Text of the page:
By Robert Mann
Gov. Bobby Jindal’s “State of the State” address to the Louisiana Legislature on Monday was such a cornucopia of half-truths and distortions, it’s difficult to know where to start.
The longer Jindal serves as governor, the greater a fabulist he becomes.
Among the many problems with Jindal’s speech was a clever bit of revisionist history he presented to lawmakers about the state’s economy under his stewardship. Jindal told legislators that he’s leaving Louisiana’s economy much better off than he found it. That is patently false.
You have to look no further than the state’s projected $1.6 billion budget shortfall to realize that a supercharged state business climate would generate enough tax revenue to keep the state’s universities from closing. I don’t know what is Jindal’s definition of economic vitality, but it is nothing like what Louisiana legislators are facing in the coming months.
Here’s how Jindal cast his leadership of the state’s economy:
I’d like to start by asking you to think back to ten years ago, about the time hurricanes Katrina and Rita hit our state. Louisiana was at rock bottom.
Our economy was stagnant. We had over two decades of outmigration, with more people leaving Louisiana than moving here. Job were scarce and the future didn’t look so bright. And then the storms hit. . . .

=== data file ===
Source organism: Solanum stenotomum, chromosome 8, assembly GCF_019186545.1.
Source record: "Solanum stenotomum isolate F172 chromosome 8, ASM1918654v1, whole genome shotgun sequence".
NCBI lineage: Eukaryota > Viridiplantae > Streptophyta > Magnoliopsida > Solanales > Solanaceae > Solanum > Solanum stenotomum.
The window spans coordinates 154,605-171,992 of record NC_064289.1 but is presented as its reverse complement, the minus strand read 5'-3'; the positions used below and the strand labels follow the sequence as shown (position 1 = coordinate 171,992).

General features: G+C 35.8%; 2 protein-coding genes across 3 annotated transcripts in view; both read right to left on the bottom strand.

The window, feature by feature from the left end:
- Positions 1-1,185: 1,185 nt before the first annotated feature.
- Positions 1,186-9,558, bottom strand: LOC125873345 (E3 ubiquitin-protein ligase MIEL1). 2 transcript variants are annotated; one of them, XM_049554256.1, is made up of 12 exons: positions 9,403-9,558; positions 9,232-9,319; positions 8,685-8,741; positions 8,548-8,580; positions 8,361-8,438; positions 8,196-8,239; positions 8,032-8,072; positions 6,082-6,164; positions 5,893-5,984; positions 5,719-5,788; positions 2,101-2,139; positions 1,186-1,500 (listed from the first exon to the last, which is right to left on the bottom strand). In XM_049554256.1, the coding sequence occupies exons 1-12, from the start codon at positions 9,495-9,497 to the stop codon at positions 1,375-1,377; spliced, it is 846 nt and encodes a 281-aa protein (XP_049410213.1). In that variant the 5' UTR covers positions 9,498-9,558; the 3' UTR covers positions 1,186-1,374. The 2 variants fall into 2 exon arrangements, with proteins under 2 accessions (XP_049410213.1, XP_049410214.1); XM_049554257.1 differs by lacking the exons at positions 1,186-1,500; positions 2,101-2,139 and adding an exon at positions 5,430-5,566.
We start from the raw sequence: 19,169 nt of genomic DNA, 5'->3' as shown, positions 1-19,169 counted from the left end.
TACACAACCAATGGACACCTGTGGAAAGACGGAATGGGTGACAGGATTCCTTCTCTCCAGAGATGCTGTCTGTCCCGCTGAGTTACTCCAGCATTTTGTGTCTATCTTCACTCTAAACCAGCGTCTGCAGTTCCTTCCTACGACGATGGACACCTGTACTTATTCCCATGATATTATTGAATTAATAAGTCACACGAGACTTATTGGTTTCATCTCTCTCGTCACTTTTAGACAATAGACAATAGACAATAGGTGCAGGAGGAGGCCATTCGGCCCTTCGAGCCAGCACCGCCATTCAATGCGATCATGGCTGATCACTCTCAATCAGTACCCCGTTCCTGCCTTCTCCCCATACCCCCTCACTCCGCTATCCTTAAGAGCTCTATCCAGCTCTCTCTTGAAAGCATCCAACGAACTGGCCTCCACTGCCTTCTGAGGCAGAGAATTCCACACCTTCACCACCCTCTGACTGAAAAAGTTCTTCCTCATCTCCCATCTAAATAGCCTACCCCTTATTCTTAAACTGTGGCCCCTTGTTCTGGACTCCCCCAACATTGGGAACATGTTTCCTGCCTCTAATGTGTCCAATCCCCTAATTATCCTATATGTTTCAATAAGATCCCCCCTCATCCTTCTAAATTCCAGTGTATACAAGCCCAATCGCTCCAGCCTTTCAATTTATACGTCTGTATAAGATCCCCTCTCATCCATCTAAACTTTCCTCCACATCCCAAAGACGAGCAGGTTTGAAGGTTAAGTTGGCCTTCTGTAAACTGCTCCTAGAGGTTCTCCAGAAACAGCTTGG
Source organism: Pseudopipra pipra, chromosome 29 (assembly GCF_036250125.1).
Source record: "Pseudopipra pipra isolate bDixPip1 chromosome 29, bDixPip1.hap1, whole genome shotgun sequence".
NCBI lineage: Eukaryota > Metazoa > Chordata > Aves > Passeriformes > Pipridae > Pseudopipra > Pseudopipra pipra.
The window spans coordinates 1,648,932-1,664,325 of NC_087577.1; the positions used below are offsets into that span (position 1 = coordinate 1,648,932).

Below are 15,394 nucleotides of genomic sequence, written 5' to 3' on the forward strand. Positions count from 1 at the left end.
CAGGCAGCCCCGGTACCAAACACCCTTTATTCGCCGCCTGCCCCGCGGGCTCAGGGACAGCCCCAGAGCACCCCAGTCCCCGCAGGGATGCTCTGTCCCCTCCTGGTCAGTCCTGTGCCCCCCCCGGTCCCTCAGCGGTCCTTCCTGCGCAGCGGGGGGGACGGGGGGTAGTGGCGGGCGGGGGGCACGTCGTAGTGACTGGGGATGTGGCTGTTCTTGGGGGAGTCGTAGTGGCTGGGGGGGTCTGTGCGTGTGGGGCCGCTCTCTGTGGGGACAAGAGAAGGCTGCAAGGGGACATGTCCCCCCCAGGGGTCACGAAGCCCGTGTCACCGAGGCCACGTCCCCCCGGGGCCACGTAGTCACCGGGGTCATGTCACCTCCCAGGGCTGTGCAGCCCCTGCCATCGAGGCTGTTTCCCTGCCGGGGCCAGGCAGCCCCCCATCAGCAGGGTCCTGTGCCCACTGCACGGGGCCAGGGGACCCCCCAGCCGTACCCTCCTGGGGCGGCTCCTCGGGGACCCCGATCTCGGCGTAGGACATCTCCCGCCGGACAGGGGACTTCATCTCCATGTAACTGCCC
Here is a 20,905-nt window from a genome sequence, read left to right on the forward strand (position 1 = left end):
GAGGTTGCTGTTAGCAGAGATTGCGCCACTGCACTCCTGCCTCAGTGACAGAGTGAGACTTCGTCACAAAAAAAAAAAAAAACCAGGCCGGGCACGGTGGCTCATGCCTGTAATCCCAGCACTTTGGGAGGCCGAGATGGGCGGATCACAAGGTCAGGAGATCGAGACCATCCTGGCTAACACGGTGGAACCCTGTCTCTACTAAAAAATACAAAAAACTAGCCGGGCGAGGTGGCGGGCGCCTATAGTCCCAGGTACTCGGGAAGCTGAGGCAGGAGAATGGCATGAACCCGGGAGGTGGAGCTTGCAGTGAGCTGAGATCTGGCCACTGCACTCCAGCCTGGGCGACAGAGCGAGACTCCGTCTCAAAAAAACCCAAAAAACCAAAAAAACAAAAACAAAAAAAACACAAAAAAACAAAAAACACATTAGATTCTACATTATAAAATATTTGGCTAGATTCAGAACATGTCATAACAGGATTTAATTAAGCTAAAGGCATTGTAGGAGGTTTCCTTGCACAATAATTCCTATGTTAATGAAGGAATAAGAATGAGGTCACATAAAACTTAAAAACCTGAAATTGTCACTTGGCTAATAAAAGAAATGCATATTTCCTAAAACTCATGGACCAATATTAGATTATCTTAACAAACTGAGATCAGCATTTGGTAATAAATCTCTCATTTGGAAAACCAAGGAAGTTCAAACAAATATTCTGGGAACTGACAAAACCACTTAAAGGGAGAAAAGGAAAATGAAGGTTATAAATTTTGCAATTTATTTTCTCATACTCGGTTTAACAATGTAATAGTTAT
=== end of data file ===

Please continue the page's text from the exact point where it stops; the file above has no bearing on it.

Fast forward to today, and you see a far different picture of Louisiana. And you see the true greatness of our people.
Together — we rebuilt and we are today stronger than we’ve ever been before.
Perhaps Jindal and his speechwriter do not have access to the website of the U.S. Bureau of Labor Statistics (BLS), but I do.
Turns out, exactly 10 years ago, in April 2005, Louisiana’s unemployment rate was 5.7 percent. As of last February, it was 6.7 percent. That’s one point higher than 10 years ago.
The month that Katrina hit Louisiana — August 2005 — Louisiana’s unemployment rate was up to 7.3 percent, a half-point higher than it was in February 2015 (the date for which the most-recent BLS state numbers are available).
In 2005, Louisiana’s economy was not, as Jindal claimed, at “rock bottom.” Our unemployment rate was higher than the 4.9 percent national average, but far from the bottom.
Here is a graph of Louisiana’s unemployment rate from the BLS, tracking Louisiana’s unemployment rate over the past 10 years. It does not exactly support Jindal’s contention that he has turned around Louisiana’s economy.
In fact, if you look at the U.S. unemployment rate during the same period, Louisiana doesn’t fare so well by comparison.
Is Louisiana, as Jindal claims, really “stronger than we’ve ever been”?
There are, of course, other ways to measure Louisiana’s economic strength, but judging by our employment rate — the percentage of citizens who have jobs — Louisiana is barely doing better than it was 10 years ago and has an unemployment rate higher than the national average.
In fact, Louisiana has the fourth-highest unemployment rate in the country.